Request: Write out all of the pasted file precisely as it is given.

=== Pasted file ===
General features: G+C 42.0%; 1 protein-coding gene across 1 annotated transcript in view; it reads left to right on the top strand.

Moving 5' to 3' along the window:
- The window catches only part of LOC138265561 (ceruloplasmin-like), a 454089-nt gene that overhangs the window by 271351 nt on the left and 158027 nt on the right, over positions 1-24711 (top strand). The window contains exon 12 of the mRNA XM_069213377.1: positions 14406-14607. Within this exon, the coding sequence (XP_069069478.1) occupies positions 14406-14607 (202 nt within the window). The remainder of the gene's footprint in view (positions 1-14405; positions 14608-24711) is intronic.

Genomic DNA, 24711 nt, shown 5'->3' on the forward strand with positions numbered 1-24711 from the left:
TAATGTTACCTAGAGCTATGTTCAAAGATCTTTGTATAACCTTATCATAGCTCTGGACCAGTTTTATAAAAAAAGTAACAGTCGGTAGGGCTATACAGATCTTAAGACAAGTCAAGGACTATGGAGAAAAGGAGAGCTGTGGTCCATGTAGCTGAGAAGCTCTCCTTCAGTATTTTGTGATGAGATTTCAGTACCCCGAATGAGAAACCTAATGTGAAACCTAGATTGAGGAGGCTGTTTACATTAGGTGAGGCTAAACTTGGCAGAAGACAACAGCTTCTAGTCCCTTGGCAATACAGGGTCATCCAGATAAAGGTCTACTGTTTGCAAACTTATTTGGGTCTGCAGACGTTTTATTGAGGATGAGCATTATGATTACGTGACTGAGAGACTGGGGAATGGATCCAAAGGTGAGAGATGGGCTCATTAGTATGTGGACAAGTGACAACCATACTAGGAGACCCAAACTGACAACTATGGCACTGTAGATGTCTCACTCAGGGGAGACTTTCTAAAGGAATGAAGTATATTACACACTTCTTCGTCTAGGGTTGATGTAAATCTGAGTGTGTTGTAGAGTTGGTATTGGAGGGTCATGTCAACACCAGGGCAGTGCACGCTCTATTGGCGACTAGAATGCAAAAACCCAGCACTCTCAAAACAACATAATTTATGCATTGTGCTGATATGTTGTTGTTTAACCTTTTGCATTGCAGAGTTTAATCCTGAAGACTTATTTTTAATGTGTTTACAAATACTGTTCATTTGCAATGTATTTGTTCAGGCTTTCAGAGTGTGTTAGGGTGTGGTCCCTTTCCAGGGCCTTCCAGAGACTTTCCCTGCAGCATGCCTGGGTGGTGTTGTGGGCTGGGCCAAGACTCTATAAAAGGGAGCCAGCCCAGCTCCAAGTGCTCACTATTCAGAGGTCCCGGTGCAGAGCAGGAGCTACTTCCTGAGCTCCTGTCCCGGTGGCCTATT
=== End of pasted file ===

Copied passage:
General features: G+C 42.0%; 1 protein-coding gene across 1 annotated transcript in view; it reads left to right on the top strand.

Moving 5' to 3' along the window:
- The window catches only part of LOC138265561 (ceruloplasmin-like), a 454089-nt gene that overhangs the window by 271351 nt on the left and 158027 nt on the right, over positions 1-24711 (top strand). The window contains exon 12 of the mRNA XM_069213377.1: positions 14406-14607. Within this exon, the coding sequence (XP_069069478.1) occupies positions 14406-14607 (202 nt within the window). The remainder of the gene's footprint in view (positions 1-14405; positions 14608-24711) is intronic.

Genomic DNA, 24711 nt, shown 5'->3' on the forward strand with positions numbered 1-24711 from the left:
TAATGTTACCTAGAGCTATGTTCAAAGATCTTTGTATAACCTTATCATAGCTCTGGACCAGTTTTATAAAAAAAGTAACAGTCGGTAGGGCTATACAGATCTTAAGACAAGTCAAGGACTATGGAGAAAAGGAGAGCTGTGGTCCATGTAGCTGAGAAGCTCTCCTTCAGTATTTTGTGATGAGATTTCAGTACCCCGAATGAGAAACCTAATGTGAAACCTAGATTGAGGAGGCTGTTTACATTAGGTGAGGCTAAACTTGGCAGAAGACAACAGCTTCTAGTCCCTTGGCAATACAGGGTCATCCAGATAAAGGTCTACTGTTTGCAAACTTATTTGGGTCTGCAGACGTTTTATTGAGGATGAGCATTATGATTACGTGACTGAGAGACTGGGGAATGGATCCAAAGGTGAGAGATGGGCTCATTAGTATGTGGACAAGTGACAACCATACTAGGAGACCCAAACTGACAACTATGGCACTGTAGATGTCTCACTCAGGGGAGACTTTCTAAAGGAATGAAGTATATTACACACTTCTTCGTCTAGGGTTGATGTAAATCTGAGTGTGTTGTAGAGTTGGTATTGGAGGGTCATGTCAACACCAGGGCAGTGCACGCTCTATTGGCGACTAGAATGCAAAAACCCAGCACTCTCAAAACAACATAATTTATGCATTGTGCTGATATGTTGTTGTTTAACCTTTTGCATTGCAGAGTTTAATCCTGAAGACTTATTTTTAATGTGTTTACAAATACTGTTCATTTGCAATGTATTTGTTCAGGCTTTCAGAGTGTGTTAGGGTGTGGTCCCTTTCCAGGGCCTTCCAGAGACTTTCCCTGCAGCATGCCTGGGTGGTGTTGTGGGCTGGGCCAAGACTCTATAAAAGGGAGCCAGCCCAGCTCCAAGTGCTCACTATTCAGAGGTCCCGGTGCAGAGCAGGAGCTACTTCCTGAGCTCCTGTCCCGGTGGCCTATT